If the check succeeds, the wizard understands the spell and can copy it into her spellbook (see Writing a New Spell into a Spellbook, below). The process leaves a spellbook that was copied from unharmed, but a spell successfully copied from a magic scroll disappears
from the parchment. If the check fails, the wizard cannot understand or copy the spell. She cannot attempt to learn or copy that spell again until she gains another rank in Spellcraft. A spell that was being copied from a scroll does not vanish from the scroll.
In most cases, wizards charge a fee for the privilege of copying spells from their spellbooks. This fee is usually equal to the spell’s level × 50 gp, though many wizards jealously guard their higherlevel spells and may charge much more, or even deny access to them altogether. Wizards friendly to one another often trade access to equal-level spells from each other’s spellbooks at no cost.
Independent Research: A wizard also can research a spell independently, duplicating an existing spell or creating an entirely new one. The Dungeon Master’s Guide has information on this topic under Creating New Spells in Chapter 2.

Writing a New Spell into a Spellbook

Once a wizard understands a new spell, she can record it into her spellbook.
Time: The process takes 24 hours, regardless of the spell’s level.
Space in the Spellbook: A spell takes up one page of the spellbook per spell level, so a 2nd-level spell takes two pages, a 5th-level spell takes five pages, and so forth. Even a 0-level spell (cantrip) takes one page. A spellbook has one hundred pages.
Materials and Costs: Materials for writing the spell (special quills, inks, and other supplies) cost 100 gp per page.
Note that a wizard does not have to pay these costs in time or gold for the spells she gains for free at each new level. She simply adds these to her spellbook as part of her ongoing research.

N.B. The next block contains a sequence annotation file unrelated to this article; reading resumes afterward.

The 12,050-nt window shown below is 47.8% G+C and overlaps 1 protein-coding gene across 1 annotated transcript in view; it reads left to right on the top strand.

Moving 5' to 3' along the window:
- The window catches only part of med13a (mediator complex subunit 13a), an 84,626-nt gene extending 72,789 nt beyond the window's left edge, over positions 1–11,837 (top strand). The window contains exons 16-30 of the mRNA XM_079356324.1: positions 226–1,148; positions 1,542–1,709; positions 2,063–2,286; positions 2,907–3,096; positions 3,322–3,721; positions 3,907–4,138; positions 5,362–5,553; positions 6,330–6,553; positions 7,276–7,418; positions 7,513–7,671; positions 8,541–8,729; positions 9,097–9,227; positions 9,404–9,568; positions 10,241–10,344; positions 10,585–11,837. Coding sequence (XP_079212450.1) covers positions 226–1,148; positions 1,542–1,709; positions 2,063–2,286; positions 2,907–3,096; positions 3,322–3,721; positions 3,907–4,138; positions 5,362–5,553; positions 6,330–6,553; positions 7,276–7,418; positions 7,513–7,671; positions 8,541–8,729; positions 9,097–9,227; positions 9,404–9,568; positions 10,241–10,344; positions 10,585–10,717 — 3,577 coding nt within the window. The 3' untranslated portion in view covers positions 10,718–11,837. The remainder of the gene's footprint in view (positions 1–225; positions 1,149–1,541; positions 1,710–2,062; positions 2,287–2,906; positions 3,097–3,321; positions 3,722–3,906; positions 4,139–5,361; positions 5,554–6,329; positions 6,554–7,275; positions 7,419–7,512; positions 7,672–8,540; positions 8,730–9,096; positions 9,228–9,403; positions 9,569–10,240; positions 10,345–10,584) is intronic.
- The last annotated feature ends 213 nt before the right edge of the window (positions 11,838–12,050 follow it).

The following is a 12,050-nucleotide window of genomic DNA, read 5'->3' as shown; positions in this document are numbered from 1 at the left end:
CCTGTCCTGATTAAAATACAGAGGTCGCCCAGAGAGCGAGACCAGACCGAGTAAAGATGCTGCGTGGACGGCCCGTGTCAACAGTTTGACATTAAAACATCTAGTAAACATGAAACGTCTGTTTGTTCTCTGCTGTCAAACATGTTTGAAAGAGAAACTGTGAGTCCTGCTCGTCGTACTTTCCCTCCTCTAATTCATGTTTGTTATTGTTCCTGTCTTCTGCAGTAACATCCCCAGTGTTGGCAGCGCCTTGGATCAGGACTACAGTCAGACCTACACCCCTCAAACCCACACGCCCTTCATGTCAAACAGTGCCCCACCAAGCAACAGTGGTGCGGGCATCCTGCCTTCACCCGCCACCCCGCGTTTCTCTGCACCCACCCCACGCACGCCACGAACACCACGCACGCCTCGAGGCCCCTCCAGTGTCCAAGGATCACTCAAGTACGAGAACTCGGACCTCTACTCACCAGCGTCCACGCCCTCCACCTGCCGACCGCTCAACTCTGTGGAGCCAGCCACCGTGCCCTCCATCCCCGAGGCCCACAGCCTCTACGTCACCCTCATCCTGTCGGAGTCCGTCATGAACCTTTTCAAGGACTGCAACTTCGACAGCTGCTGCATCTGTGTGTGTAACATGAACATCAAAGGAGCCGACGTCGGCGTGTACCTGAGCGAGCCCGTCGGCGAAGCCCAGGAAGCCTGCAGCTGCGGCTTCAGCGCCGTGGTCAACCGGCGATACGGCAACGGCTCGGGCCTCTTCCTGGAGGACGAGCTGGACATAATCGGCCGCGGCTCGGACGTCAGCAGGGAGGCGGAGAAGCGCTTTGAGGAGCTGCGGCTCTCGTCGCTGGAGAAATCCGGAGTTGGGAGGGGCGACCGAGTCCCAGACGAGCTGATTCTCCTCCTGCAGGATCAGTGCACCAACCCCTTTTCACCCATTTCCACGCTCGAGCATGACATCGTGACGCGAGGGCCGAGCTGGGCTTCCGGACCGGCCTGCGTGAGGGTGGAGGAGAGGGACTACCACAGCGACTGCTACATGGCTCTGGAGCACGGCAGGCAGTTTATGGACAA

Replacing and Copying Spellbooks

A wizard can use the procedure for learning a spell to reconstruct a lost spellbook. If she already has a particular spell prepared, she can write it directly into a new book at a cost of 100 gp per page (as noted in Writing a New Spell into a Spellbook, above). The process wipes the prepared spell from her mind, just as casting it would. If she does not have the spell prepared, she can prepare it from a borrowed spellbook and then write it into a new book.
Duplicating an existing spellbook uses the same procedure as replacing it, but the task is much easier. The time requirement and cost per page are halved.

Selling a Spellbook

Captured spellbooks can be sold for a gp amount equal to one-half the cost of purchasing and inscribing the spells within (that is, onehalf of 100 gp per page of spells). A spellbook entirely filled with spells (that is, with one hundred pages of spells inscribed in it) is worth 5,000 gp.


Sorcerers and bards cast arcane spells, but they do not have spellbooks and do not prepare their spells. A sorcerer’s or bard’s class level limits the number of spells he can cast (see these class descriptions in Chapter 3: Classes). His high Charisma score (see Table 1–1: Ability Modifiers and Bonus Spells, page 8) might allow him to cast a few extra spells. A member of either class must have a Charisma score of at least 10 + a spell’s level to cast the spell.
Daily Readying of Spells: Each day, sorcerers and bards must focus their minds on the task of casting their spells. A sorcerer or bard needs 8 hours of rest (just like a wizard), after which he spends 15 minutes concentrating. (A bard must sing, recite, or play an instrument of some kind while concentrating.) During this period, the sorcerer or bard readies his mind to cast his daily allotment of spells. Without such a period to refresh himself, the character does not regain the spell slots he used up the day before.
For example, at 7th level, Gimble the bard can cast one 3rd-level spell (a bonus spell due to his 16 Charisma). If he casts a 3rd-level spell, he can’t use his 3rd-level spell slot again until the next day— after he readies his spells for the day.
Recent Casting Limit: As with wizards, any spells cast within the last 8 hours count against the sorcerer’s or bard’s daily limit.
Adding Spells to a Sorcerer’s or Bard’s Repertoire: A sorcerer or bard gains spells each time he attains a new level in his class and never gains spells any other way. When your sorcerer or bard gains a new level, consult Table 3–5: Bard Spells Known or Table 3–17: Sorcerer Spells Known to learn how many spells from the appropriate spell list in Chapter 11: Spells he now knows. With the DM’s permission, sorcerers and bards can also select the spells they gain from new and unusual spells that they have gained some understanding of (see Spells in the sorcerer description, page 54).
For instance, when Hennet the sorcerer becomes 2nd level, he gains an additional 0-level spell. He can pick that spell from the 0- level spells on the sorcerer and wizard spell list, or he might have learned an unusual spell from an arcane scroll or spellbook.